There are times in life when the highest honor, the greatest love is paid to another by simply bearing witness to his or her experience. Bearing witness is largely nonverbal. It is the choice to give the gift of a pure expression of love and respect — being a compassionate observer to the unfolding of another person’s life or a particular moment or event.
When we bear witness, we lovingly give our attention to the other without judgment. We comfort without smothering. We play a supporting role — powerfully upholding the other starring in his or her life. It is not about us. It is about them. Yet, we make a profound decision when we do not try to fix their pain and suffering or share in their experience by telling how we had a similar experience. Bearing witness says, “You are not alone. I see you. I witness what you are experiencing. What you are experiencing matters to me. I surround you with my love.” -Judith Johnson
From the looks of it, today is a beautiful day. The sun is shining. The air is warm. New life is sprouting up all around us… and all I feel is darkness, sadness, anger, grief, and a whole lot of nausea.
This time last year I was planning Lea’s six birthday party. A day to celebrate her life.
This year, we are planning her funeral and figuring out how to navigate her last days with us.
This week was filled with things my nightmares used to be made of. We figure out the funeral home we want to use. We sign a DNR. We meet with the pediatric hospice team. We figure out how to make Lea the most comfortable so she can die peacefully, without pain. They call this “end of life care.”
When I think about “end-of-life care”” I think about someone who actually had a chance to live. Their face weathered, worn and wrinkled from time spent laughing, smiling and crying. Their hair white from the aging process. Their stories rich from life experience and the wisdom and knowledge they gained from time spent on this earth.
It crushes me every time I see her former classmates skipping into school, excited for the summer to arrive, the pool, summer camp, vacation, and moving up to the next grade. It crushes me every time every time I get an invitation to another seven year old birthday celebration. I don’t think Lea will make it to her seventh birthday on May 25.
People tell me “I can imagine…” I assure you, this is far worse than anything you can imagine. Watching your child slowly die in front of you with absolutely no way to save them is a form of sick and twisted torture.
As a result of her rapidly growing DIPG tumor, the cerebrospinal fluid in Lea’s brain has no way to exit causing increased pressure, or hydrocephalus. This is causing her headaches, seizures, vomiting and nosebleeds at various times throughout the day, and will eventually be her cause of death. At the advice of our team of incredible doctors, we have decided not to intervene and let this run it’s course as it is the quickest and least painful for her. We have morphine and Ativan on hand, and the hospice team starts tomorrow.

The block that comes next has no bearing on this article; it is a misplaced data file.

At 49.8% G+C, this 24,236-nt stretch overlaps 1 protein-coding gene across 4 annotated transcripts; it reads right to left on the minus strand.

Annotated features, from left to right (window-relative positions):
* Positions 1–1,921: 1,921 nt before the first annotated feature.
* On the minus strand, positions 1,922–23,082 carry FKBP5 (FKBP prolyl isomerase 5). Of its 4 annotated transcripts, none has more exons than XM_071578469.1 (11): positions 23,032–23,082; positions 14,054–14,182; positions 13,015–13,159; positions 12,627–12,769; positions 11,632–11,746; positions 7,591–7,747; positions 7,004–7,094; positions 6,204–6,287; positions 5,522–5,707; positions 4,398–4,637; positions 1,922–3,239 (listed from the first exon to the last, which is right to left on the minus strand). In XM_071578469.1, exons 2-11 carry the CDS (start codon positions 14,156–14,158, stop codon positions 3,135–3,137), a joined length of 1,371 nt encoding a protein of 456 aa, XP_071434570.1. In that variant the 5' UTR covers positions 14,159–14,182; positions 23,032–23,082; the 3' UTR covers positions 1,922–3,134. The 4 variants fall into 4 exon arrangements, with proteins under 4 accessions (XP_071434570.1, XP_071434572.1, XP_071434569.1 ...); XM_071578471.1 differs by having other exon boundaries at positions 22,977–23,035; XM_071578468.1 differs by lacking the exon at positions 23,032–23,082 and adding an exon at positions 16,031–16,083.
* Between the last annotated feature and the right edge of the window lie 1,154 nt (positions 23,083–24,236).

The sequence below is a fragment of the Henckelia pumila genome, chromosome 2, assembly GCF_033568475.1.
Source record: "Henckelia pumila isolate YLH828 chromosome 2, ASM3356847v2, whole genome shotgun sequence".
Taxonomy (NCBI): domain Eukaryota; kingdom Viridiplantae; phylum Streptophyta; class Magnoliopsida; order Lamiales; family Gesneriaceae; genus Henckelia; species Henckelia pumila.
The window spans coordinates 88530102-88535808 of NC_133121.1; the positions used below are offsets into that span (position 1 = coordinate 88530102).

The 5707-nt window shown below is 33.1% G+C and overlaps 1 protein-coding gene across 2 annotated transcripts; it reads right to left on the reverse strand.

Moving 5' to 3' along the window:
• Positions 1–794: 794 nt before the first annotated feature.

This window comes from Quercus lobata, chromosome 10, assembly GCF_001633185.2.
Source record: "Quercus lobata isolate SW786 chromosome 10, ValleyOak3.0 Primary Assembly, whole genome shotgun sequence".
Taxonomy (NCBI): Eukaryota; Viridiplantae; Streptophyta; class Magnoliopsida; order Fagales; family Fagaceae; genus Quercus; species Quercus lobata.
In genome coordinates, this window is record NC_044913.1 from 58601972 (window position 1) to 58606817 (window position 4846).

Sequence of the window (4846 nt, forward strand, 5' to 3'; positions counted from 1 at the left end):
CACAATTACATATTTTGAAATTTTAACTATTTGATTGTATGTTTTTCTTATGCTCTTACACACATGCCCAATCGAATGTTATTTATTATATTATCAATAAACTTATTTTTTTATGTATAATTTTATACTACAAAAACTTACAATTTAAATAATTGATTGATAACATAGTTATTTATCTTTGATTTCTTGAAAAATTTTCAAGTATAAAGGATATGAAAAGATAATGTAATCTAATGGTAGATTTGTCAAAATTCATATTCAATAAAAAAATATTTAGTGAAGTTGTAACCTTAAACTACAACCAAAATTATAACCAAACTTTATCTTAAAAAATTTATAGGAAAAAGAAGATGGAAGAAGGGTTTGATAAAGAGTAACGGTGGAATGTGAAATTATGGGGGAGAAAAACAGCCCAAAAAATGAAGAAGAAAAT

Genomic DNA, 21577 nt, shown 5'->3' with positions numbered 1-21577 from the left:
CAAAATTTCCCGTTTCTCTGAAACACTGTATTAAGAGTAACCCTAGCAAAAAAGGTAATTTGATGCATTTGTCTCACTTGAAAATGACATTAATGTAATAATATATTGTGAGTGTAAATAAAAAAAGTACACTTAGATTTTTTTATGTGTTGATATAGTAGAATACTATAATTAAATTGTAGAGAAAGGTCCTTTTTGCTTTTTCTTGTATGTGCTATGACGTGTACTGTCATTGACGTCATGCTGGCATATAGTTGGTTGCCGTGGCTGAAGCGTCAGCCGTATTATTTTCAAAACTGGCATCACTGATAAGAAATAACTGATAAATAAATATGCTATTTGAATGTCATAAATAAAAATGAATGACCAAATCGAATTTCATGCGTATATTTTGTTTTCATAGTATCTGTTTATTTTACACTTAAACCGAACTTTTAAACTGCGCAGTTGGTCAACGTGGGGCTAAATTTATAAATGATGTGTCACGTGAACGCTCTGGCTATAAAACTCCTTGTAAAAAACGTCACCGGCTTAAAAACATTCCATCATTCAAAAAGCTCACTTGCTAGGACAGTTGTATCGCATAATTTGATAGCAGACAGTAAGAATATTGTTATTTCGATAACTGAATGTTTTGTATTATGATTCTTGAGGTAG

I have decided not to sugar coat any part of this journey in my hopes to raise awareness, and in turn, research dollars, for this horrific disease. It also is therapeutic for me to get it all out there, in it’s rarest and truest form. I am not ok. We are not ok. And that is ok.
There are days when I experience the gut wrenching, soul shattering, heartbreaking feelings worse than others. There are days when I feel numb, not caring about much. There are days when I feel stronger and able to handle this, process it, and believe that we will be ok. Then there are the hardest days, when I want the world to end because it feels as if mine already is.
This morning, right after a seizure, Lea told Mike she felt like she was dying. We talked a lot about cancer, death, and heaven today. Lea is grateful that there are no shots in heaven, but maybe there is candy. I believe she knows what is happening to her, and this is her way of telling us that.
I am asking you to allow us to say goodbye, and not intervene or question our decisions. We don’t need a diet to try, or an experimental treatment suggestion, the name of this doctor, or that clinic. If there was something out there that actually worked for DIPG, we would know about it. We have made the decision we feel is right for Lea and our family based on our own research and the advice from an incredible team we trust implicitly.
Thank you for providing more ice cream than we can fit in our freezer, more flowers than we have counter space, and more food than we have room in our refrigerator. Thank you for the bottles of wine, soft stuffed animals, generous gift cards and kind words of prayer and support. You continue to bless us and blow us away by your love and support for our family and we are so grateful for you.
Anyone can show up when you are happy. But the ones who stay by your side when your heart falls apart. They are your true friends. -Brigitte Nicole
I believe in miracles, and I believe in the power of prayer. Please continue to pray for grace, mercy, peace and understanding.